DIRECTED BY: Patrick Brice
STARRING: Mark Duplass, Desiree Akhavan and Karan Soni
A video artist looking for work drives to a remote house in the forest to meet a man claiming to be a serial killer. But after agreeing to spend the day with him, she soon realises that she made a deadly mistake.
Sara’s a video artist whose work primarily explores the intimacy of lonely men. One online advert intrigues her so much, she replies, thinking she may have found the subject for her next project. She drives to a secluded house in the forest, where a man claiming be the advert’s poster greets her; and as he said in the posting, he claims to be a serial killer. Unable to resist the chance to create a truly shocking piece of art, she agrees to spend the day with him.
Following on from the events of the original, we dive straight away back in to the world of Josef, now going by the name of Aaron, who claims the life of another victim. The issue for Josef now however is that he’s starting to question his purpose as his serial killing antics continue seemingly without meaning. We’re also introduced to videographer Sara, whose working on her passion project, a YouTube series called Encounters. With low traffic numbers with previous episodes, Sara decides to go out with a series finale which leads her to meet ‘Aaron’, who immediately confesses to her that he’s a serial killer and wants her to document about his life and his thirty-nine kills.
While I liked certain aspects of the original film, the film did feel like it lost some momentum from the halfway mark onwards to the end and, thankfully, the sequel manages to succeed its predecessor in being a more riveting viewing experience. While the original has us question what was the issue with oddball Josef, we know exactly who he is now going into the sequel and it manages to creates an intense atmosphere throughout his conversations with Sara, as he’s openly honest with her about his serial killing ways, even to showcase one of his murders to her, but it’s her behaviour and the way that she engages with him that makes this a cat-and-mouse game between the two. One example is that ‘Aaron’ constantly tries to scare Sara but doesn’t work, yet she manages to get one good scare reaction on him. Mark Duplass continues to do some really interesting work with the character here as we view this madman now going through a mid-life crisis, while Desiree Akhavan is a great foil as Sara, whose a much more intelligent character than the original films, but questions ‘Aaron’ being a serial killer because, why would a serial killer be so open and honest about his profession? Patrick Brice returns to helm the sequel and does a solid job once more.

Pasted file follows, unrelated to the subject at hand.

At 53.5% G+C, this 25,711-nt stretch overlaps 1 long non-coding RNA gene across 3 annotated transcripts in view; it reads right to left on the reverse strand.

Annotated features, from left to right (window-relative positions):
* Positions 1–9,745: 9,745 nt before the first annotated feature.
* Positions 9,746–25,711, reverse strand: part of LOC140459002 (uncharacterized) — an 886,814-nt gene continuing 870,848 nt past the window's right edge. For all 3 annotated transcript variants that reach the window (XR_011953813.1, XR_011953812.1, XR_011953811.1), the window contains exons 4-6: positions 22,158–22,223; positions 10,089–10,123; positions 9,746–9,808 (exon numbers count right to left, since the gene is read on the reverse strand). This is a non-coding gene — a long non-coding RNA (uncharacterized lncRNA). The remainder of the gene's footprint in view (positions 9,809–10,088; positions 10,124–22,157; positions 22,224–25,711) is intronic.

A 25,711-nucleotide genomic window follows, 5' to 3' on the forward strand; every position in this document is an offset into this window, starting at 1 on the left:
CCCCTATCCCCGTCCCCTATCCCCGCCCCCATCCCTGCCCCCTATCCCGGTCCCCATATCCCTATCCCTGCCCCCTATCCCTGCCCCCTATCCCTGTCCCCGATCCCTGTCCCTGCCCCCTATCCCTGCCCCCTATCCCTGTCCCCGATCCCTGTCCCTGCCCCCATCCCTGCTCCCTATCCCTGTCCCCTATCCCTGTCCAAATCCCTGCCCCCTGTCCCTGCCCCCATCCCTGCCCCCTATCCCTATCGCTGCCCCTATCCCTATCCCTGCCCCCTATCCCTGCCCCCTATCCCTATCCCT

While the film finds strength in its leads, I’m still not keen on how the final act played out and its the only issue that I have with the film. It just goes a certain route that feels cliched but given that they (Duplass and Brice) have been saying that they plan Creep to be a trilogy, it makes sense.
I found Creep 2 to be superior to the original, with its concept being explored further with a serial killer going through a mid-life crisis. It also helps that the interactions and performances from co-leads Duplass and Akhavan are what really sell the film.